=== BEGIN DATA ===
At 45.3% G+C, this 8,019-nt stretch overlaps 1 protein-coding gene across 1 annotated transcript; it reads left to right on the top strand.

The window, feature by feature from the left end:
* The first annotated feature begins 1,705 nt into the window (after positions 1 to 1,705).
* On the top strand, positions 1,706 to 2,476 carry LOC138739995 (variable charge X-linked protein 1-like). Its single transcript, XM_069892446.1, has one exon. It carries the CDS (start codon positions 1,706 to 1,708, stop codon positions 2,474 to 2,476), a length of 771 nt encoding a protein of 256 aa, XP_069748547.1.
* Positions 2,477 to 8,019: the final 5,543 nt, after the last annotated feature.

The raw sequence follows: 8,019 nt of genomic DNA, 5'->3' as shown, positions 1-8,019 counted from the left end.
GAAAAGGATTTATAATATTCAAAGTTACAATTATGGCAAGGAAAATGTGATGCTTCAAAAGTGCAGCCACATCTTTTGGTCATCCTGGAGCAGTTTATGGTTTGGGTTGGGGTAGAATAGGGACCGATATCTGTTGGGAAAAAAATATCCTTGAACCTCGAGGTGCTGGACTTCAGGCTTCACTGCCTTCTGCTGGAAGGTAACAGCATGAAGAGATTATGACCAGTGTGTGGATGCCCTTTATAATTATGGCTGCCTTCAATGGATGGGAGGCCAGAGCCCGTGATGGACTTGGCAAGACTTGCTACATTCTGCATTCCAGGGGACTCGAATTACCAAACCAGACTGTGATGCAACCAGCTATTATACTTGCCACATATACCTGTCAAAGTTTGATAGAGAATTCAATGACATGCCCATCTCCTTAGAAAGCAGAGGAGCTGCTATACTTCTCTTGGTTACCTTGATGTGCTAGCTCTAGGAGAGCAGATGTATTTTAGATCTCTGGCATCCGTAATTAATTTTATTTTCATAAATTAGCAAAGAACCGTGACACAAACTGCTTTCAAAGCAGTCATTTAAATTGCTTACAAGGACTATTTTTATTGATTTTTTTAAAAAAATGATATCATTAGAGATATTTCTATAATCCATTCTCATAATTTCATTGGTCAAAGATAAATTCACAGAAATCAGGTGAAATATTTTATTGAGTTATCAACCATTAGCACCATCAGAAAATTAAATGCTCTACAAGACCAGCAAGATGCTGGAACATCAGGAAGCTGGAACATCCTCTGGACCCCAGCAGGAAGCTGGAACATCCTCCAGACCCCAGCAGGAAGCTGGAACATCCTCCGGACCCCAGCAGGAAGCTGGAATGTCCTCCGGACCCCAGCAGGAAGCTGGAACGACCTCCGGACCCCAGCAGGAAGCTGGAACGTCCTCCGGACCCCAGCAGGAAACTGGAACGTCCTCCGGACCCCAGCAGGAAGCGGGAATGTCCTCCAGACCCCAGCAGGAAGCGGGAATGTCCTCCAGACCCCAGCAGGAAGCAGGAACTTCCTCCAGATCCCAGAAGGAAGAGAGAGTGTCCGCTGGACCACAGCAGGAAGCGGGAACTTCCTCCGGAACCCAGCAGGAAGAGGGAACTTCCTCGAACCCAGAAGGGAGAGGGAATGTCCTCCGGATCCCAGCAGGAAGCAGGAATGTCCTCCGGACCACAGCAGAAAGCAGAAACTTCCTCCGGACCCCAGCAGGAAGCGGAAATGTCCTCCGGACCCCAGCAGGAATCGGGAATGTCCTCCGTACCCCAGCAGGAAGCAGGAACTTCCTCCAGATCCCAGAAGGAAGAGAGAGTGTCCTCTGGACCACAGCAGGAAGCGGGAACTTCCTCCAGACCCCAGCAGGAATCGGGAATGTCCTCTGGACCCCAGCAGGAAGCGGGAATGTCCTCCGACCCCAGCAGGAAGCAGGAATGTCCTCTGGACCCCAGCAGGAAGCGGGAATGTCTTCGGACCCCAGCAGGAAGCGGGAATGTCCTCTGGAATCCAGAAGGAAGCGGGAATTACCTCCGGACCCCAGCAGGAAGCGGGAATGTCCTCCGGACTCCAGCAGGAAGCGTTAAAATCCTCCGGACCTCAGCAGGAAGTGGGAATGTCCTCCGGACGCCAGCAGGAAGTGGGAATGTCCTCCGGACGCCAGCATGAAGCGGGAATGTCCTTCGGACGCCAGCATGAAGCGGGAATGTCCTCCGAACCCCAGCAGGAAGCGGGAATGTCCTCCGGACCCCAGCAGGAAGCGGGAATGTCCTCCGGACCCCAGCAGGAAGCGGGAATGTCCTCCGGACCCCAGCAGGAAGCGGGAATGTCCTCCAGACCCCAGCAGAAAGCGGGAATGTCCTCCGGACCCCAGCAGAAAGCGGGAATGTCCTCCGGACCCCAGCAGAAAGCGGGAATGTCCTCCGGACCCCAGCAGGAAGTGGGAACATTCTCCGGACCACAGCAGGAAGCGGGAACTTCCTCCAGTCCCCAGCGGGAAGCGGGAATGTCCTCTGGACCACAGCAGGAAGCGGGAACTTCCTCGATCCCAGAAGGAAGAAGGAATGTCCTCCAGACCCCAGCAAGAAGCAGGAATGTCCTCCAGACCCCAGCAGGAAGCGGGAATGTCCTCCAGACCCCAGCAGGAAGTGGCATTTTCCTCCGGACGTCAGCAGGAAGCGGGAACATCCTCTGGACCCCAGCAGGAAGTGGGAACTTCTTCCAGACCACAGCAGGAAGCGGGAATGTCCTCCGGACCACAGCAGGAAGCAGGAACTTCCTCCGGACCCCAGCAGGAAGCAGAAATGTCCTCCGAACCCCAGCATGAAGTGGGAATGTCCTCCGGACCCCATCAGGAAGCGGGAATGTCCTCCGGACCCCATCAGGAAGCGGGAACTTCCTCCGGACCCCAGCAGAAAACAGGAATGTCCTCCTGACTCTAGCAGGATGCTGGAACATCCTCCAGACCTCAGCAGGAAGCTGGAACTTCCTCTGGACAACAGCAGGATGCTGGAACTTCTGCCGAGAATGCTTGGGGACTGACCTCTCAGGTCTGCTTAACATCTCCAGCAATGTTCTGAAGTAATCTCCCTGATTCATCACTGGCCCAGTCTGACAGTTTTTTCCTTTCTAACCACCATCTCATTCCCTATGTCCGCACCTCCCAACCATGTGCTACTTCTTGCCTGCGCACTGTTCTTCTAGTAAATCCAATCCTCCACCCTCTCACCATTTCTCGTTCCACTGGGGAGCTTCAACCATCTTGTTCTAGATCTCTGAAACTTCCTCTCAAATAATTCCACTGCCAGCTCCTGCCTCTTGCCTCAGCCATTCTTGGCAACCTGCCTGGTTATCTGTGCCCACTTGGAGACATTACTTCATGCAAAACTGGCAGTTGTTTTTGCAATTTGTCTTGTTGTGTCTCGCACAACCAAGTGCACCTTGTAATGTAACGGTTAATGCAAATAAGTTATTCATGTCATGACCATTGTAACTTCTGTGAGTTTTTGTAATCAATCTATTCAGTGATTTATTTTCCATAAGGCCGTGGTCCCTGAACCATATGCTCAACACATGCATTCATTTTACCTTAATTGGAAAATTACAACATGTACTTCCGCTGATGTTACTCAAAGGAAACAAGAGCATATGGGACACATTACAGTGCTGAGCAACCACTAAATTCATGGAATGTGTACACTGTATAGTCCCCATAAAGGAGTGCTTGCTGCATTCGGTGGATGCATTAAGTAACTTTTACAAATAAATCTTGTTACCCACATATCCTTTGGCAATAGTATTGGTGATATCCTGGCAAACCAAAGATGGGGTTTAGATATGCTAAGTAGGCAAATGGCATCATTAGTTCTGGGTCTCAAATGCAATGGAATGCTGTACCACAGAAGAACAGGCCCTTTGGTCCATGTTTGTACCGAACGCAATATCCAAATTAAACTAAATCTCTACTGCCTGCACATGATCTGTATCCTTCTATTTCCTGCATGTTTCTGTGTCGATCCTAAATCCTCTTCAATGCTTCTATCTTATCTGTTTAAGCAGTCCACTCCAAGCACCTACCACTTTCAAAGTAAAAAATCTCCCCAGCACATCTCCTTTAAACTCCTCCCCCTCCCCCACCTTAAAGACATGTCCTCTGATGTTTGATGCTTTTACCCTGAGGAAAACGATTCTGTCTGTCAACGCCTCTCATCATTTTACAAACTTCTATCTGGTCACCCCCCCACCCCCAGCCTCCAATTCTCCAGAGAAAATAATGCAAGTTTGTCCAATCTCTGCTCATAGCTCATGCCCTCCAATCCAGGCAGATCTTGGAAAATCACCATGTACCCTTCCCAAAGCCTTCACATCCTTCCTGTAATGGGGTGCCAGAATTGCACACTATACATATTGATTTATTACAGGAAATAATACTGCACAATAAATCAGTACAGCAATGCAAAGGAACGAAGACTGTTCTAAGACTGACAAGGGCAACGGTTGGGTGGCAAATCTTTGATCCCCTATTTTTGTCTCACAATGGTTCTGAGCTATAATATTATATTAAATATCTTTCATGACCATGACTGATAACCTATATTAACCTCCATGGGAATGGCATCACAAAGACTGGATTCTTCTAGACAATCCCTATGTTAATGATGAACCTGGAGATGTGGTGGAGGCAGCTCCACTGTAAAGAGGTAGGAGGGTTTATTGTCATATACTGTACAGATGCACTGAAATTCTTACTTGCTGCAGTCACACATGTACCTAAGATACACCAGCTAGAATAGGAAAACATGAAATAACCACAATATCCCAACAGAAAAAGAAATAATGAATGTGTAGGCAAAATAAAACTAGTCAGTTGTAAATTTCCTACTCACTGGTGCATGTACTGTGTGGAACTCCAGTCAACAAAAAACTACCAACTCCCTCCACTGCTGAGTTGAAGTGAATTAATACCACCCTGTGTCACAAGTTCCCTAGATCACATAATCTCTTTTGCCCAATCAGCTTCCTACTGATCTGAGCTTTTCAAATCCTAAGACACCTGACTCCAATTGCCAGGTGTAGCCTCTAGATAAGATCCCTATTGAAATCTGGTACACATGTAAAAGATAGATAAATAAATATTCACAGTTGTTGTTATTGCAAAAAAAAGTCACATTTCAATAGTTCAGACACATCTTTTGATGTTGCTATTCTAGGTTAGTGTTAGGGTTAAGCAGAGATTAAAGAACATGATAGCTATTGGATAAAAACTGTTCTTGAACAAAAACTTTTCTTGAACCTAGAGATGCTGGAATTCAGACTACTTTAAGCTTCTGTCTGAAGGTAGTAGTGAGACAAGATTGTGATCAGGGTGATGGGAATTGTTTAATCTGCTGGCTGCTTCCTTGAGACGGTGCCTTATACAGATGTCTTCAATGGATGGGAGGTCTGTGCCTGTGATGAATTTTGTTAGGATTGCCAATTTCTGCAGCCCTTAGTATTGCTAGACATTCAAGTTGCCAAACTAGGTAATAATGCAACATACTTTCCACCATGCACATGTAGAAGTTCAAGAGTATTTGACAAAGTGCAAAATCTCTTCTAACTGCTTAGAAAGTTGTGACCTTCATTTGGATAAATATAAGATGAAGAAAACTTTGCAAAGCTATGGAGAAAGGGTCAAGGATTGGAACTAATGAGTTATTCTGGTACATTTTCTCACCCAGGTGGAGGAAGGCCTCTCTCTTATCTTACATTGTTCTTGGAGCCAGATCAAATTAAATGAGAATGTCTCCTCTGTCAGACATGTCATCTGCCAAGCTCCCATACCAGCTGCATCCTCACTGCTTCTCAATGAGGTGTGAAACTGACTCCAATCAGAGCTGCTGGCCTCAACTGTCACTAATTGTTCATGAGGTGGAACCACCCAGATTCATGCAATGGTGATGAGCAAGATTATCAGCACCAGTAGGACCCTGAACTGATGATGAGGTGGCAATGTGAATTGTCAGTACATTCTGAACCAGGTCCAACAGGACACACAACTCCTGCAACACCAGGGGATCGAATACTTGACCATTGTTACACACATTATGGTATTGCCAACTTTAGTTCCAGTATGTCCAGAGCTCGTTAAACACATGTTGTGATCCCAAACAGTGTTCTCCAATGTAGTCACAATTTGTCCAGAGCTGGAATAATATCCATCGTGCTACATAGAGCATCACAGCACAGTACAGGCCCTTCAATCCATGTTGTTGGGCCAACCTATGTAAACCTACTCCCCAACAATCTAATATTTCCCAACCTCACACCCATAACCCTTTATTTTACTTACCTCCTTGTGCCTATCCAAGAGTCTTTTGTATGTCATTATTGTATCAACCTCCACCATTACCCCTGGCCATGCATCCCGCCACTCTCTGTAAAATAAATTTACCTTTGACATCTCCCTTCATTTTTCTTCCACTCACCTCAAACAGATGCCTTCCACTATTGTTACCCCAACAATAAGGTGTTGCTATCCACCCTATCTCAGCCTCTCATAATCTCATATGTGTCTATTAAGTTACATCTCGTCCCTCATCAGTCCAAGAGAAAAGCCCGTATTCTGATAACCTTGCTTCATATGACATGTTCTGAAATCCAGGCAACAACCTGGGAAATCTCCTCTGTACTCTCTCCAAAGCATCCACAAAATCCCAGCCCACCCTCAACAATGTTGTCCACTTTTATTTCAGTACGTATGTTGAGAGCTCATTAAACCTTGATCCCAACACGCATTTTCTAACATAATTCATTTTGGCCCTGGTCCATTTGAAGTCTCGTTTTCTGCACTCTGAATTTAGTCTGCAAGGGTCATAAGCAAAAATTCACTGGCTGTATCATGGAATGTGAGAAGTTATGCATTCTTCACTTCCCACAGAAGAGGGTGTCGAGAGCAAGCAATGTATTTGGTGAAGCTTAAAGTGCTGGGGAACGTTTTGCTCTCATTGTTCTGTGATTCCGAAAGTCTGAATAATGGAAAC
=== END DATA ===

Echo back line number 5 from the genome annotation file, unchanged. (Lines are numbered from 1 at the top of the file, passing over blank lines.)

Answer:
* Positions 2,477 to 8,019: the final 5,543 nt, after the last annotated feature.